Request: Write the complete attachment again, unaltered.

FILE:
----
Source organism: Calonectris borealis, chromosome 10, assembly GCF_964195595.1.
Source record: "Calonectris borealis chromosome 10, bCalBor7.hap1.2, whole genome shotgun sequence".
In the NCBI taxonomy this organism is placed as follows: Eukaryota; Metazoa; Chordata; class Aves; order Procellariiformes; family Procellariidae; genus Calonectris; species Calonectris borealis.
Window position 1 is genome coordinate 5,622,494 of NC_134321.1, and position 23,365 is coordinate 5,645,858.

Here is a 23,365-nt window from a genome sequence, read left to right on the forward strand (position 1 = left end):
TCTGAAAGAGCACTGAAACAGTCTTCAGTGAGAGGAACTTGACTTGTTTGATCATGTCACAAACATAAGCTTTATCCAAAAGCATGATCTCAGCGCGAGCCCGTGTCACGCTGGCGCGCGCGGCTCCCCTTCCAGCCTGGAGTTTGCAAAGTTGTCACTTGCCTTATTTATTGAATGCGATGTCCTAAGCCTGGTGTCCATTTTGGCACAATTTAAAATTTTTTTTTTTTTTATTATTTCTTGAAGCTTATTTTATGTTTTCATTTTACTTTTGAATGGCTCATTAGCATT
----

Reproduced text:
Source organism: Calonectris borealis, chromosome 10, assembly GCF_964195595.1.
Source record: "Calonectris borealis chromosome 10, bCalBor7.hap1.2, whole genome shotgun sequence".
In the NCBI taxonomy this organism is placed as follows: Eukaryota; Metazoa; Chordata; class Aves; order Procellariiformes; family Procellariidae; genus Calonectris; species Calonectris borealis.
Window position 1 is genome coordinate 5,622,494 of NC_134321.1, and position 23,365 is coordinate 5,645,858.

Here is a 23,365-nt window from a genome sequence, read left to right on the forward strand (position 1 = left end):
TCTGAAAGAGCACTGAAACAGTCTTCAGTGAGAGGAACTTGACTTGTTTGATCATGTCACAAACATAAGCTTTATCCAAAAGCATGATCTCAGCGCGAGCCCGTGTCACGCTGGCGCGCGCGGCTCCCCTTCCAGCCTGGAGTTTGCAAAGTTGTCACTTGCCTTATTTATTGAATGCGATGTCCTAAGCCTGGTGTCCATTTTGGCACAATTTAAAATTTTTTTTTTTTTTATTATTTCTTGAAGCTTATTTTATGTTTTCATTTTACTTTTGAATGGCTCATTAGCATT